These warships are armed with rockets and missiles..as well as hand-grenades.
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#10 Yun

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Posted 14 February 2005 - 10:05 PM

The second pic looks like one of the ships is using greek fire...

That's exactly what it is - it had spread to China by the Five Dynasties.

These warships are armed with rockets and missiles..as well as hand-grenades.


Actually, their main armament was traction (human-powered) trebuchets launching explosive, incendiary or gas-emitting projectiles.
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#11 Mei Houwang

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Posted 14 February 2005 - 11:02 PM

VERY nice pics. Is there an internet site on this that has more?

#12 HaSY

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Posted 15 February 2005 - 05:13 AM

did stone cannons and heavy crossbows were used in naval warfare?if yes,when is it started?
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#13 Guest_jeewiz_*

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Posted 15 February 2005 - 05:52 AM

Just thinking about the whole rome vs han thing, I think those cultures from the mediterrainian would atleast have better boats becuase that was there life and the sea would be in there blood. Is this true, did China have anything comparable to the biremes and triremes. I remember reading a book called "When China Ruled The Seas" and I think boats like triremes and biremes only came about in China after the western counterparts in the med. (The book was refering to the later dynasties: yuan, ming when saying China ruled the seas)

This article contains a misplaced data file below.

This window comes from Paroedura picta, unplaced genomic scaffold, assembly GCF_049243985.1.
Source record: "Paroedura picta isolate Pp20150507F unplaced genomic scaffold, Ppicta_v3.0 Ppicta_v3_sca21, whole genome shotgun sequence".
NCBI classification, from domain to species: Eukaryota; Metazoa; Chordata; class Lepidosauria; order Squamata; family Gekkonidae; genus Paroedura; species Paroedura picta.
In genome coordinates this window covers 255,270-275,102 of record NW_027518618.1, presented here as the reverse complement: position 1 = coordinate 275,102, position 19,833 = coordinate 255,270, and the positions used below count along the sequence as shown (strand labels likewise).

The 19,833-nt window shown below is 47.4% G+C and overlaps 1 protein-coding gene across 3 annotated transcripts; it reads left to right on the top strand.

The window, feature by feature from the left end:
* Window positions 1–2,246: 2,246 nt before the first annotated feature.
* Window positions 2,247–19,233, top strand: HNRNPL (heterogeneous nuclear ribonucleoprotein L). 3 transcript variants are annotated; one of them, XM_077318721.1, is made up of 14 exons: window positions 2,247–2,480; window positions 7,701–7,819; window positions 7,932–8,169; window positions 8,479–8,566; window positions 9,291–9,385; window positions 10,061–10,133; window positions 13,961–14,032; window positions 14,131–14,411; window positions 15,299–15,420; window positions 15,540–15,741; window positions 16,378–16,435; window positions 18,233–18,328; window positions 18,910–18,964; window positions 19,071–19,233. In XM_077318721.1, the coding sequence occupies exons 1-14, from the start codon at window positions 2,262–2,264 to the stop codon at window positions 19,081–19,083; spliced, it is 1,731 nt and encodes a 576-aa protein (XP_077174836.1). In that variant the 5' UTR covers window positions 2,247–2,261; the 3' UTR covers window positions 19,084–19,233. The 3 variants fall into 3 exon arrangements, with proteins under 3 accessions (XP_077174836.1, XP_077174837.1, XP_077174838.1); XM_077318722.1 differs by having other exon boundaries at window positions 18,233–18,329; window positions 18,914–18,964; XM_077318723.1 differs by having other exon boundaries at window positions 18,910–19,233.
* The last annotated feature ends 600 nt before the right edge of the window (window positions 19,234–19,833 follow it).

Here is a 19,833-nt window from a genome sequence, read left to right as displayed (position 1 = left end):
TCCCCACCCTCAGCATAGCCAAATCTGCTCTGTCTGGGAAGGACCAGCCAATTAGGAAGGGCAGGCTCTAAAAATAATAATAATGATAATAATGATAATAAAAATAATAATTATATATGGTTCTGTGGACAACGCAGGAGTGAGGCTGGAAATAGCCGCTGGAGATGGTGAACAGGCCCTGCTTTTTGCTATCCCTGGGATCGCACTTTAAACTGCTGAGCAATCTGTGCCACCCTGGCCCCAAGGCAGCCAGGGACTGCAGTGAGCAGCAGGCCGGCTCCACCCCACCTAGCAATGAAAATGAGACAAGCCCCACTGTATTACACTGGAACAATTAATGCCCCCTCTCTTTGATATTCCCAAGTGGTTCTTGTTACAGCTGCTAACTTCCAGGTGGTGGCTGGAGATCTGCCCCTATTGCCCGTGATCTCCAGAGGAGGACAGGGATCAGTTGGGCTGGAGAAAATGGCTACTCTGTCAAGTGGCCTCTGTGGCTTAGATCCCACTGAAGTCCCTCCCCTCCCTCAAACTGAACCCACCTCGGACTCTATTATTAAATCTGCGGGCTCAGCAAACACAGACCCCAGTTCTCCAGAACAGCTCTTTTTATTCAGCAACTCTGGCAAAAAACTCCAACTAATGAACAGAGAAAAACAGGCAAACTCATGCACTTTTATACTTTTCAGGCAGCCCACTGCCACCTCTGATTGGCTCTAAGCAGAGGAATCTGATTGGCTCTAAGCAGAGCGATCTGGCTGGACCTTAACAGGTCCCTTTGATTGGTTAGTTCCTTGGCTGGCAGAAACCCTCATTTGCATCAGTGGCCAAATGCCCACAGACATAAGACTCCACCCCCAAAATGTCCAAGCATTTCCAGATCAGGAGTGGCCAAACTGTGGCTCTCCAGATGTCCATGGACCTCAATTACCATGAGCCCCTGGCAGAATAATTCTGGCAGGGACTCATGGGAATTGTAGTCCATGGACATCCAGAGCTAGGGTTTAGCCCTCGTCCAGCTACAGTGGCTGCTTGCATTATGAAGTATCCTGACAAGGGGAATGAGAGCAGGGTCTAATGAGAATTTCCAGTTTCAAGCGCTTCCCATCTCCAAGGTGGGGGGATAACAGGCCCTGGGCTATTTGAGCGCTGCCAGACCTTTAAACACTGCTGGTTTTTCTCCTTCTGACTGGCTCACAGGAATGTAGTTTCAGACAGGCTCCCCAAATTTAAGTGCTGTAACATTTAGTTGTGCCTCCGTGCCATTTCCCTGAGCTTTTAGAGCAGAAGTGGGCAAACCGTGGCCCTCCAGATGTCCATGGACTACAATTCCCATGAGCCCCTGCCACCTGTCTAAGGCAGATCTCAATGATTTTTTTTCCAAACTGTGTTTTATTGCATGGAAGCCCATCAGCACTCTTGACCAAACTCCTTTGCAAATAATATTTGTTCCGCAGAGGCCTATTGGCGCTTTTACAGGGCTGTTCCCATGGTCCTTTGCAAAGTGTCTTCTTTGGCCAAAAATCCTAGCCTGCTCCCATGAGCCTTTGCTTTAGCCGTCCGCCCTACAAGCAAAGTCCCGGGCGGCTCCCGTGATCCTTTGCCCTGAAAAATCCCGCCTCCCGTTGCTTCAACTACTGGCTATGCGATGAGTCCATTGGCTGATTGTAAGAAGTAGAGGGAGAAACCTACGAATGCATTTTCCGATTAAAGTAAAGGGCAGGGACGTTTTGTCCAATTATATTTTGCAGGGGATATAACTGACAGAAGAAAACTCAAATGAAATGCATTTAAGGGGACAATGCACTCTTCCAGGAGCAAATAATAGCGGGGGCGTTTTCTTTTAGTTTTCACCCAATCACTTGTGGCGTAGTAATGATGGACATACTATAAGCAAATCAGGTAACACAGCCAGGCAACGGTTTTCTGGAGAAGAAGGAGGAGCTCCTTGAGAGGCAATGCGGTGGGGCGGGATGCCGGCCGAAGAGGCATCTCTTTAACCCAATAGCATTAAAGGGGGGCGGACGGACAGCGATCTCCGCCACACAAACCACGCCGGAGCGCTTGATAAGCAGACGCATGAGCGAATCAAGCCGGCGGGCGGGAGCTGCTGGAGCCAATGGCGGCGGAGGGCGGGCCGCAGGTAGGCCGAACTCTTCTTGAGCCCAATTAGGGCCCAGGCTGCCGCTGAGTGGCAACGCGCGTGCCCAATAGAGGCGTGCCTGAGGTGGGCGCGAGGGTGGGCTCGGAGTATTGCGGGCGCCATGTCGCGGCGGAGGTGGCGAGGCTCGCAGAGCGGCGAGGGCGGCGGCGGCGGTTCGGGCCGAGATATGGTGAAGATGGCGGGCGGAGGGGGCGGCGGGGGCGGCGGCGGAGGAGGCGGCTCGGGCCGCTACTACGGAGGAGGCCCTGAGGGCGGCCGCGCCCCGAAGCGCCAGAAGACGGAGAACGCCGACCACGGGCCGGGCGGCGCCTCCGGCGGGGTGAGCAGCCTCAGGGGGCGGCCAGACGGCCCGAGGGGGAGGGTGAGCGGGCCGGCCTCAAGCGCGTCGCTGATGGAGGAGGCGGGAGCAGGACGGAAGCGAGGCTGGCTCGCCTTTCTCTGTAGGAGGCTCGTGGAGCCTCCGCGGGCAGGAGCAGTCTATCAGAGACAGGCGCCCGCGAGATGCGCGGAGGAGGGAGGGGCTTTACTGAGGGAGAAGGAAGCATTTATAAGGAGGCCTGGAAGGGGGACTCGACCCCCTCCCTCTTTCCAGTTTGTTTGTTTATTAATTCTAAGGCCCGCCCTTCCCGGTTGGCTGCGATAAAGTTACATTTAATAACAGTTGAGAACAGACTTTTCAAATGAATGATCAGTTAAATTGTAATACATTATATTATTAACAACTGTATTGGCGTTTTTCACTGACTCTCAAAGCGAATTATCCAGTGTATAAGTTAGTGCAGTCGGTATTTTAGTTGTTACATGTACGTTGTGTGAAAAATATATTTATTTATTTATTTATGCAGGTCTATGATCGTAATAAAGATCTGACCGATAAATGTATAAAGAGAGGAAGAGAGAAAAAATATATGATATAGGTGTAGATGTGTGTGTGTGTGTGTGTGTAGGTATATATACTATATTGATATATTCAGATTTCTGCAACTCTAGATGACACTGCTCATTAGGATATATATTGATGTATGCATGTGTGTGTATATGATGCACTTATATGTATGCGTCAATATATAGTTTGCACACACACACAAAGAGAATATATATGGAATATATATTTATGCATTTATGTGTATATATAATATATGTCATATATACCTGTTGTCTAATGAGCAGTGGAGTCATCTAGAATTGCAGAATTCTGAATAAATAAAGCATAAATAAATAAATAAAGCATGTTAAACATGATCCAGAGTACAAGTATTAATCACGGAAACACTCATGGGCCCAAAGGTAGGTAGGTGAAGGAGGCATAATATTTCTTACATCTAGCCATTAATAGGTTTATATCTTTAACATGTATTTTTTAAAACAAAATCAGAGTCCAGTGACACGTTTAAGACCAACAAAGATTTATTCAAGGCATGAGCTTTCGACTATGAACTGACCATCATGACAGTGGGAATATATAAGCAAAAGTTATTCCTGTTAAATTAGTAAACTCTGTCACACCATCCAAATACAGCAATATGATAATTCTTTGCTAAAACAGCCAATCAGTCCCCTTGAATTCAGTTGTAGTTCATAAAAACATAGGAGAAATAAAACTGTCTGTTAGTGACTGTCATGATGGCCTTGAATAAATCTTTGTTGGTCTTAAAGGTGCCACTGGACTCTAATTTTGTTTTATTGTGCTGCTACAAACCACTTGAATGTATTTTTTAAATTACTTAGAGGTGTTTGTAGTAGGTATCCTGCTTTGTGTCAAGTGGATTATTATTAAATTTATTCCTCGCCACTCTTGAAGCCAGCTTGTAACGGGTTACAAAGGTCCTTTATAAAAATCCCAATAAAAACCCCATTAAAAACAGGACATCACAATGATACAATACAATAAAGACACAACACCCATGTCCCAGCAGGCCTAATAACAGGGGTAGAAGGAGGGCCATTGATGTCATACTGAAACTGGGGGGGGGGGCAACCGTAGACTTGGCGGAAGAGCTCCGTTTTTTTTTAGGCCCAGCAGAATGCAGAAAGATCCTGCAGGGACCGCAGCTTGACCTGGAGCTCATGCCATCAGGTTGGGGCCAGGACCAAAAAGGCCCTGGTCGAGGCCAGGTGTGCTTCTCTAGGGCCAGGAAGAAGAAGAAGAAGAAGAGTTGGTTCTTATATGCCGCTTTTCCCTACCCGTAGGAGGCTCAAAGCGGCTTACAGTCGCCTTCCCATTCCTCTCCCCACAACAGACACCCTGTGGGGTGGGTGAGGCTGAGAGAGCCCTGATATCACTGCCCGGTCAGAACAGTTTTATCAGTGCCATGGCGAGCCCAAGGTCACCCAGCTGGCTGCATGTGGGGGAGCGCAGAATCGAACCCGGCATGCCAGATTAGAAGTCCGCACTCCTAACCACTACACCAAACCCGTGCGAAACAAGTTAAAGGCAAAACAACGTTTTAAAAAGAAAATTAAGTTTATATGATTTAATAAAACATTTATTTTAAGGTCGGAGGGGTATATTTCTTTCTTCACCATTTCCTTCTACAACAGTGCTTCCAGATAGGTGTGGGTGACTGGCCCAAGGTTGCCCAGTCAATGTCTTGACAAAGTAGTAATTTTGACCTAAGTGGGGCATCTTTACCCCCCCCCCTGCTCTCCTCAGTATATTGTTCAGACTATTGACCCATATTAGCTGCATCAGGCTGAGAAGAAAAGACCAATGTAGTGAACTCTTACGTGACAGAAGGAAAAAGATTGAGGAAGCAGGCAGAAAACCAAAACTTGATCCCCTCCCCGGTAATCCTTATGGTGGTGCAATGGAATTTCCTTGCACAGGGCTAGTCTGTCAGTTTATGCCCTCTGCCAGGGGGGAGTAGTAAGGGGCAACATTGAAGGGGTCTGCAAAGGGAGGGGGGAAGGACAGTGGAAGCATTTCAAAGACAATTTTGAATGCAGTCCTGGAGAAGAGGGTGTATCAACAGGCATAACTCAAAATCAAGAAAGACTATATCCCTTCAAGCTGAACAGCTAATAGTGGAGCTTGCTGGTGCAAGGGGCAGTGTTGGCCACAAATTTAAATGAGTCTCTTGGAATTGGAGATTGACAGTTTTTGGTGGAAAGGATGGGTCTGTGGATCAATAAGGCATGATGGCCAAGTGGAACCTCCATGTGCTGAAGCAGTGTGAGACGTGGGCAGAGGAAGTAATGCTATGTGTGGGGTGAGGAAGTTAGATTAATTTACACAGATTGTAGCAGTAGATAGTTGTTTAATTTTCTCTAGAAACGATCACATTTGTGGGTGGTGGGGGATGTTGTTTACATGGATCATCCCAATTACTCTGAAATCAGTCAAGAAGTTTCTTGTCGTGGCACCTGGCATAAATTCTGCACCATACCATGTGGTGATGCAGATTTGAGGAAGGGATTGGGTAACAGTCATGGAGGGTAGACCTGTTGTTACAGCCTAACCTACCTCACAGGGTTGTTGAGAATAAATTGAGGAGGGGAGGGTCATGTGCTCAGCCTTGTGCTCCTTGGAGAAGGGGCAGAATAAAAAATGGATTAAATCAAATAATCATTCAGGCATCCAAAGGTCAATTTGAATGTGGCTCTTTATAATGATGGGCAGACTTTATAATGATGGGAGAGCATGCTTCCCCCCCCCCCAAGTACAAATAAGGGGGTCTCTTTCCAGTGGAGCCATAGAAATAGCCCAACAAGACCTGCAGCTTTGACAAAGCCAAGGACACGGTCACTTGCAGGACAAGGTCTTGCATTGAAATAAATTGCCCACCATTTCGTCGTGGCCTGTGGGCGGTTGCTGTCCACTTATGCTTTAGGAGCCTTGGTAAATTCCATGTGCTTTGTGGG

#14 Yun

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Posted 15 February 2005 - 11:56 AM

Naval warfare in China took place in a very different context from the Mediterranean. Almost all Chinese naval battles took place on relatively calmer but more confined rivers or lakes, and thus while the Mediterranean was dominated by fast galleys, Chinese warships developed into waterborne fortresses that opted for size, firepower and protection over speed, stability or maneuverability. Instead of ramming or boarding, which was the favoured method for sinking/capturing galleys, the Chinese warship was most vulnerable to fire. So I don't think there's much point in comparing Chinese tower-ships to Mediterranean biremes and triremes - no galley was ever armed with traction trebuchets launching incendiary projectiles. One similarity was the use of striking arms for holding enemy vessels in place so they could not escape - the Romans also used this against Carthaginian ships. But while the Romans did this to allow boarding, the Chinese mainly held enemy ships close alongside to bombard them and set them on fire.
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#15 ih8eurocentrix

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Posted 15 February 2005 - 07:26 PM

then there is greek fire